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Conducive Conditions: The Treetop Superhighway

|  June 18, 2015
Photo: Jeff McGovern

Plants and shrubs touching a structure become a superhighway for assorted rodents, small animals and insects. Photo: Jeff McGovern

In North America, we usually soften the architectural lines of our homes and buildings with landscape plants and shrubs. Rarely is consideration given to the size the plants and shrubs will reach at maturity,  however. Sometimes they end up growing too close to a structure, and end up making direct contact with it.

Plants and shrubs touching a structure become a superhighway for assorted rodents, small animals and insects. Mulch, which often accompanies plants and shrubs, provide harborage for these pests — right next to a building.

Look at the picture. Where is the bait station? Even if the branches are not touching the sides, but hang over the roof, rats and mice can easily avoid the station, climb the tree and drop onto the roof.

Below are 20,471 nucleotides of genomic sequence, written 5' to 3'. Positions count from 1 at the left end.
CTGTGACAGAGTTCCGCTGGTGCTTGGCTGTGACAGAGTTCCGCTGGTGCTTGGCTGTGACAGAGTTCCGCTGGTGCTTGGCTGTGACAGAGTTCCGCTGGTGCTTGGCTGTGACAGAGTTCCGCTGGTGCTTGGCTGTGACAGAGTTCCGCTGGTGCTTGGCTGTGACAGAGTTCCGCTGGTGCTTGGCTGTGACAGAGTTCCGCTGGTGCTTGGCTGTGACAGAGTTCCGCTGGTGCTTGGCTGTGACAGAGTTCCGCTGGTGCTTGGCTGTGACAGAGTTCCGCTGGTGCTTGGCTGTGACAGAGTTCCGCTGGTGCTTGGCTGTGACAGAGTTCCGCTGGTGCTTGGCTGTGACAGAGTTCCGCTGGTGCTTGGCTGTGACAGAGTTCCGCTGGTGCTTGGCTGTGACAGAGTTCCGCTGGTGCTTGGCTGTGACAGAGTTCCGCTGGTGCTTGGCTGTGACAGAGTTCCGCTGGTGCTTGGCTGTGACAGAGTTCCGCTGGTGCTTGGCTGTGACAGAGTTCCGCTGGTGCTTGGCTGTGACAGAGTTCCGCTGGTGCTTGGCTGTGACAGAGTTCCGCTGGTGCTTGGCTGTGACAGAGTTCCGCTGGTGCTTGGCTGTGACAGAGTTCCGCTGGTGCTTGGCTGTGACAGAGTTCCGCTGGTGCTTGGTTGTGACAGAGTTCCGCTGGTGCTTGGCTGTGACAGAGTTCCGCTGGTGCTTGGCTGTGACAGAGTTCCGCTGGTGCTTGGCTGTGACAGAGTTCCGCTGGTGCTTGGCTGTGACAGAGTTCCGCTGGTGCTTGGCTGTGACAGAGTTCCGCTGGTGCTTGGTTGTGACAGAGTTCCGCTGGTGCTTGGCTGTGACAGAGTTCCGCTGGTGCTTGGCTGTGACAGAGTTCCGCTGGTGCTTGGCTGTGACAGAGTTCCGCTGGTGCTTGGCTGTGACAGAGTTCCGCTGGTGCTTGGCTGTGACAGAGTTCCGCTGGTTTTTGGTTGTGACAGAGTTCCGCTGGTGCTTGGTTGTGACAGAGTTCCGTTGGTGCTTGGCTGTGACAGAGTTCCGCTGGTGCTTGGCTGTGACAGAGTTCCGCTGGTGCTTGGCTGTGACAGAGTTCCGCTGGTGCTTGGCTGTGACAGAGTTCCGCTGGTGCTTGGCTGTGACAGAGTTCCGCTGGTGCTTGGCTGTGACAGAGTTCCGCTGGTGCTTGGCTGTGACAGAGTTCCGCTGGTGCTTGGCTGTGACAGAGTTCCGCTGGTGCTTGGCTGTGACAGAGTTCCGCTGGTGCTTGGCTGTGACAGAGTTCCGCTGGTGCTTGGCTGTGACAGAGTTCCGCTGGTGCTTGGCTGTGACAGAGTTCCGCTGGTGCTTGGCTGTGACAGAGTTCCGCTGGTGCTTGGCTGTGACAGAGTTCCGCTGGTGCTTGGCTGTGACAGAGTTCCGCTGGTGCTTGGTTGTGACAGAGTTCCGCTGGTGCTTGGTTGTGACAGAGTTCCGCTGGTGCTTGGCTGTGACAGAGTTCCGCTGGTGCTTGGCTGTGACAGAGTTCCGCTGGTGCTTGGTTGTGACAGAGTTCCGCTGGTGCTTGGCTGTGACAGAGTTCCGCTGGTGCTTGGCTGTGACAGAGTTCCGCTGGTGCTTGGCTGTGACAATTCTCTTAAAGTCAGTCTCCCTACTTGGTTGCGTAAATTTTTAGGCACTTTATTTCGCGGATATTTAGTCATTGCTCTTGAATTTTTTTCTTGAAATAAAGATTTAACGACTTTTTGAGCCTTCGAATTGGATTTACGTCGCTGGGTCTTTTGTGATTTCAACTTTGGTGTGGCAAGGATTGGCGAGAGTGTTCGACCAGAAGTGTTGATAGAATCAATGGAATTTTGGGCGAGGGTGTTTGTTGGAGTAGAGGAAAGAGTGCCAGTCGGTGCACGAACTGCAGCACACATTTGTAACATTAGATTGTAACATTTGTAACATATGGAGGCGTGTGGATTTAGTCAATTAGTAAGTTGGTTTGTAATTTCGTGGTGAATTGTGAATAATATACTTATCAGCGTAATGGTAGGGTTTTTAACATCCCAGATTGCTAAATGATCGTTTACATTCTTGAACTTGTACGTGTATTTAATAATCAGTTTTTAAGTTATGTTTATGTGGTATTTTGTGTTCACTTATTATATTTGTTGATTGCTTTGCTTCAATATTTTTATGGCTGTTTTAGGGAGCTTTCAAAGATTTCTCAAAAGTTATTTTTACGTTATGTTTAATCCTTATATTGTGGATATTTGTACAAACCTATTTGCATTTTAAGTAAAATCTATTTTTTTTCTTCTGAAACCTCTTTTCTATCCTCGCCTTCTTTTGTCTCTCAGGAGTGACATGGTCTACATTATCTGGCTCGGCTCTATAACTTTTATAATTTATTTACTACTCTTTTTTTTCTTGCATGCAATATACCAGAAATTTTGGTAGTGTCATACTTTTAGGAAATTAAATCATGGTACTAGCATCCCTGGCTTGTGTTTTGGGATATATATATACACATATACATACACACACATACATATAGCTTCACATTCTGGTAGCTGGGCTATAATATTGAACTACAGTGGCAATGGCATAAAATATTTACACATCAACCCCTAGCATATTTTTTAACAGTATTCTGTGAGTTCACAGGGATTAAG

What to do? First, prune and clear away any greenery touching the structure to about 24 in. away from it. Clear mulch, branches and climbing plants to the same distance. Use a rodent repellent gel labeled for trees, and band the trees’ trunks. This works especially well on tall trees, where trimming overhanging branches is impractical.

Set up interventions (snap traps, stations, glue boards, etc.) in drop zones on the roof and ground. Some rodents live their entire lives without touching the ground. A sound pest professional understands the value of looking up. 

You can reach Jeff and Kate McGovern at jeffreymcgovern@mindspring.com.

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